The Security Guard at Shopmore Says I Am A Thief
by Jenny Mitchell
Grabs me from behind, rams against my back,
eyes brimming from his lids, saliva next to drool,
except I stop, throw down my bags, tell him to search.
He plunges elbows deep; nothing has been stolen.
Still, he shouts, You’re a thief. I saw you yesterday.
My voice lies under his: How dare you put your hands on me?
He prowls to show his uniform has a cock inside.
There is rape, hard body says. You’re up against a wall.
I tell him to move back. He bawls: This woman is a thief.
My voice is a loud hailer: Liar. Don’t tell lies.
His voice is war: Call the police. We’ll have her sectioned.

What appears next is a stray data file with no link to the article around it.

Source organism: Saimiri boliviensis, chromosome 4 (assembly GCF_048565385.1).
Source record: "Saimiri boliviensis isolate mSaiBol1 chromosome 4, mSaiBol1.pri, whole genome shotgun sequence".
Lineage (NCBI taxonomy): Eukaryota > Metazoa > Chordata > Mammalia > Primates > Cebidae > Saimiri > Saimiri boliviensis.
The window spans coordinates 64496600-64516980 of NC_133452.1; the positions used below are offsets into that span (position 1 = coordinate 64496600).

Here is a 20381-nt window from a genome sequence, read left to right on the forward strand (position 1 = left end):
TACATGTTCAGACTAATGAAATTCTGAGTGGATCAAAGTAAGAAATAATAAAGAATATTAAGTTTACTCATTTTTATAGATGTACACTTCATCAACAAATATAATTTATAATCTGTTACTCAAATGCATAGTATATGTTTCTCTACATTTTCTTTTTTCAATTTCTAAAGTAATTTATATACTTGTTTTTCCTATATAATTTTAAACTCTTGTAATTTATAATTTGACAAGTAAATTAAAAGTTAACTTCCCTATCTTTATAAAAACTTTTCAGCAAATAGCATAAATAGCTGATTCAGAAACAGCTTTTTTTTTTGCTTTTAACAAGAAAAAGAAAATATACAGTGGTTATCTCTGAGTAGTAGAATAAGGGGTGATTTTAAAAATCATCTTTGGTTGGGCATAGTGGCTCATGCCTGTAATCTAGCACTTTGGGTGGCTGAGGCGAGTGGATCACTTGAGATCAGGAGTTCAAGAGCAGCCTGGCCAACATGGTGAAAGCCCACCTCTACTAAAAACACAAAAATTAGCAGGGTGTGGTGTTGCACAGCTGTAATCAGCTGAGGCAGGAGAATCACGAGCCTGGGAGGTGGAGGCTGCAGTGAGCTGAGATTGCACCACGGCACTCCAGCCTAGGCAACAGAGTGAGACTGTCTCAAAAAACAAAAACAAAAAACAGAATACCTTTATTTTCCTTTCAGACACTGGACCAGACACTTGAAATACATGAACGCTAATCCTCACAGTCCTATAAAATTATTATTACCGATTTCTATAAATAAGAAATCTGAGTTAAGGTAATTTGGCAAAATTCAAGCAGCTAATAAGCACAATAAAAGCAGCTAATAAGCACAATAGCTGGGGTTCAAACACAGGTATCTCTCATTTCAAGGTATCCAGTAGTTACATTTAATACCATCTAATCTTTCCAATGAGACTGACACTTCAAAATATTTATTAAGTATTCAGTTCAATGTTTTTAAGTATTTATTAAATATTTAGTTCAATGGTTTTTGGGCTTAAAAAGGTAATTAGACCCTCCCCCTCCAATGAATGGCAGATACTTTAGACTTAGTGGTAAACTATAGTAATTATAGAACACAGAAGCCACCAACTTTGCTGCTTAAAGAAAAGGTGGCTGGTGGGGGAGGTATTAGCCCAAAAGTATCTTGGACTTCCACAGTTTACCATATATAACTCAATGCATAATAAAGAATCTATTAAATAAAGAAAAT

Did I forget to say I’m black, four times as likely to be held?
Women trapped behind the tills, sleepwalking down the aisles
look up to watch my madness led away in chains.
Defy or Die my motto, I stand firm, demand that he apologises.
War looks down, offers me a cigarette – no word of a lie.
A pack of ten appears like a pipe of peace. He slurs, Sorry if…
I know it’s time to leave, fake smile a medal on my face:
Sorry is surrender in abuse. I swagger even though it’s false
to set off an alarm in war. He tries to show me rape again.
I dodge his growl, leave the battlefield. Cry on my way home.
Shortlisted for the Roger McGough Poetry Prize 2020 and first published in A Question of Identity, Arts Richmond.